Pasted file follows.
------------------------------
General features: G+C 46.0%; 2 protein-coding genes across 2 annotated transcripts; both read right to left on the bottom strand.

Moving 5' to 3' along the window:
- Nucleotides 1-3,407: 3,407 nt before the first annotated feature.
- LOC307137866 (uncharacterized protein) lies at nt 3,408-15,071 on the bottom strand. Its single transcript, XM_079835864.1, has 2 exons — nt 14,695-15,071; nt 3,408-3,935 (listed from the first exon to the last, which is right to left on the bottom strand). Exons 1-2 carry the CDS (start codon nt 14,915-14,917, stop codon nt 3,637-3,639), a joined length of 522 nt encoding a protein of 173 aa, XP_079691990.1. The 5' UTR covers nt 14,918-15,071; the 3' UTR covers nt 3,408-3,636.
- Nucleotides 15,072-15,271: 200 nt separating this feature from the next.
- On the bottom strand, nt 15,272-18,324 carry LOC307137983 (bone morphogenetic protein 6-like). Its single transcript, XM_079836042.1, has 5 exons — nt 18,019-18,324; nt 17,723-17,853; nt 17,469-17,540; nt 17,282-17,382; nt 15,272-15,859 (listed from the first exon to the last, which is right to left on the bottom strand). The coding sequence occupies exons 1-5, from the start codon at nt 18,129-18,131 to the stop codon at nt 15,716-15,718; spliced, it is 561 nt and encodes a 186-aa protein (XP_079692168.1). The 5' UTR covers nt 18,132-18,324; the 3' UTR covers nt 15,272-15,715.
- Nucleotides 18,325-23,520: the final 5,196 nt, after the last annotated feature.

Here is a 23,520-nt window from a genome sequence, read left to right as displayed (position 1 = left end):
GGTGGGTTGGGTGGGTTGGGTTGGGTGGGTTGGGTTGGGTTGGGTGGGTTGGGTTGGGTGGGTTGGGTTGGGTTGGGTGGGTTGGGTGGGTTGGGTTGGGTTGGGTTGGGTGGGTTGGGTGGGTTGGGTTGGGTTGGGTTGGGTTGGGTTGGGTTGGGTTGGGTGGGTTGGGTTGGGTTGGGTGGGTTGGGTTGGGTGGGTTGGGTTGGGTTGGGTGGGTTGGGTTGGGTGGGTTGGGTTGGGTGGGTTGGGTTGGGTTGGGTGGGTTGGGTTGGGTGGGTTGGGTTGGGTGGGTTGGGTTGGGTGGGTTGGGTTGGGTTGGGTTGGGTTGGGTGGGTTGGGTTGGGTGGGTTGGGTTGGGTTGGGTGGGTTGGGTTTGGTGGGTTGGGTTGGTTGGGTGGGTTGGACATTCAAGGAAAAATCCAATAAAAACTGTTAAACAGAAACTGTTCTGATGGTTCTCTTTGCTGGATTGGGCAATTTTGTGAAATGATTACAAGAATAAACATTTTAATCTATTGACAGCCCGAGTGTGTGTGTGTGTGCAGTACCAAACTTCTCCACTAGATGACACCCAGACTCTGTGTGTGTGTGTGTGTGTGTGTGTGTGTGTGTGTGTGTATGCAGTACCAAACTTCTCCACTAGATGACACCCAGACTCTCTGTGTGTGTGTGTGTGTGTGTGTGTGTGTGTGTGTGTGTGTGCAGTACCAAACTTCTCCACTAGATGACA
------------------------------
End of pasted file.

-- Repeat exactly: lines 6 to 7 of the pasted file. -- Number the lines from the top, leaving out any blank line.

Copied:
- On the bottom strand, nt 15,272-18,324 carry LOC307137983 (bone morphogenetic protein 6-like). Its single transcript, XM_079836042.1, has 5 exons — nt 18,019-18,324; nt 17,723-17,853; nt 17,469-17,540; nt 17,282-17,382; nt 15,272-15,859 (listed from the first exon to the last, which is right to left on the bottom strand). The coding sequence occupies exons 1-5, from the start codon at nt 18,129-18,131 to the stop codon at nt 15,716-15,718; spliced, it is 561 nt and encodes a 186-aa protein (XP_079692168.1). The 5' UTR covers nt 18,132-18,324; the 3' UTR covers nt 15,272-15,715.
- Nucleotides 18,325-23,520: the final 5,196 nt, after the last annotated feature.